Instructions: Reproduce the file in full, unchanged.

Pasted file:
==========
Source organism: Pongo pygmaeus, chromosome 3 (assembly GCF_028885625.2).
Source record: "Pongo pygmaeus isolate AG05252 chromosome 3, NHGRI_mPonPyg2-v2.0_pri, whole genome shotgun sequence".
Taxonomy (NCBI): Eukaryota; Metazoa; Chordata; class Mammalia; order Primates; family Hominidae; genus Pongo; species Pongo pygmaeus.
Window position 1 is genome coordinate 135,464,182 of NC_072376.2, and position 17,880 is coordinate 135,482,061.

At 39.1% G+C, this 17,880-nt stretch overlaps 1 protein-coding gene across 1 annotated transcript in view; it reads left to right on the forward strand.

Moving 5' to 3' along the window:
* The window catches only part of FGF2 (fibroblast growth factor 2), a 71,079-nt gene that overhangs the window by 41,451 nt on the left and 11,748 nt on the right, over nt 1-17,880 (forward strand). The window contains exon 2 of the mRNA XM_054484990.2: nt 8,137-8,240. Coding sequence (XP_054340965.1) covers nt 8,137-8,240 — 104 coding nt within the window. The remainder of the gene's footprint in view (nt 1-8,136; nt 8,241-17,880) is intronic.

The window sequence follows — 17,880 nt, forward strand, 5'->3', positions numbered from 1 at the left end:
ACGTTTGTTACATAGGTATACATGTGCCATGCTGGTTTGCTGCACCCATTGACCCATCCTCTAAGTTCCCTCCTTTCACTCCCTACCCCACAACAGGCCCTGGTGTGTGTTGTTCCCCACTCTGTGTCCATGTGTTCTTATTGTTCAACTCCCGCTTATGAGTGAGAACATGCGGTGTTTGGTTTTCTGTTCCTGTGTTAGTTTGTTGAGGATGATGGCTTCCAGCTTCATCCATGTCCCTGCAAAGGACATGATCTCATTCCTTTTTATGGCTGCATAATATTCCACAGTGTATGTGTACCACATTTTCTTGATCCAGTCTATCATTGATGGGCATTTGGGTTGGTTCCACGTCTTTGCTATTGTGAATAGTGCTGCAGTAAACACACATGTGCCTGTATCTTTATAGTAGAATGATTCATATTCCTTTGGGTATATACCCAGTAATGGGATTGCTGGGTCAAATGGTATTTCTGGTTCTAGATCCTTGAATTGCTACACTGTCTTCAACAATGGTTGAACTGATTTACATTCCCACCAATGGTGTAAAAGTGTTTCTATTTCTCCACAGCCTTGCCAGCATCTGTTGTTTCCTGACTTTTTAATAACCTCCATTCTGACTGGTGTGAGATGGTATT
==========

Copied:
Source organism: Pongo pygmaeus, chromosome 3 (assembly GCF_028885625.2).
Source record: "Pongo pygmaeus isolate AG05252 chromosome 3, NHGRI_mPonPyg2-v2.0_pri, whole genome shotgun sequence".
Taxonomy (NCBI): Eukaryota; Metazoa; Chordata; class Mammalia; order Primates; family Hominidae; genus Pongo; species Pongo pygmaeus.
Window position 1 is genome coordinate 135,464,182 of NC_072376.2, and position 17,880 is coordinate 135,482,061.

At 39.1% G+C, this 17,880-nt stretch overlaps 1 protein-coding gene across 1 annotated transcript in view; it reads left to right on the forward strand.

Moving 5' to 3' along the window:
* The window catches only part of FGF2 (fibroblast growth factor 2), a 71,079-nt gene that overhangs the window by 41,451 nt on the left and 11,748 nt on the right, over nt 1-17,880 (forward strand). The window contains exon 2 of the mRNA XM_054484990.2: nt 8,137-8,240. Coding sequence (XP_054340965.1) covers nt 8,137-8,240 — 104 coding nt within the window. The remainder of the gene's footprint in view (nt 1-8,136; nt 8,241-17,880) is intronic.

The window sequence follows — 17,880 nt, forward strand, 5'->3', positions numbered from 1 at the left end:
ACGTTTGTTACATAGGTATACATGTGCCATGCTGGTTTGCTGCACCCATTGACCCATCCTCTAAGTTCCCTCCTTTCACTCCCTACCCCACAACAGGCCCTGGTGTGTGTTGTTCCCCACTCTGTGTCCATGTGTTCTTATTGTTCAACTCCCGCTTATGAGTGAGAACATGCGGTGTTTGGTTTTCTGTTCCTGTGTTAGTTTGTTGAGGATGATGGCTTCCAGCTTCATCCATGTCCCTGCAAAGGACATGATCTCATTCCTTTTTATGGCTGCATAATATTCCACAGTGTATGTGTACCACATTTTCTTGATCCAGTCTATCATTGATGGGCATTTGGGTTGGTTCCACGTCTTTGCTATTGTGAATAGTGCTGCAGTAAACACACATGTGCCTGTATCTTTATAGTAGAATGATTCATATTCCTTTGGGTATATACCCAGTAATGGGATTGCTGGGTCAAATGGTATTTCTGGTTCTAGATCCTTGAATTGCTACACTGTCTTCAACAATGGTTGAACTGATTTACATTCCCACCAATGGTGTAAAAGTGTTTCTATTTCTCCACAGCCTTGCCAGCATCTGTTGTTTCCTGACTTTTTAATAACCTCCATTCTGACTGGTGTGAGATGGTATT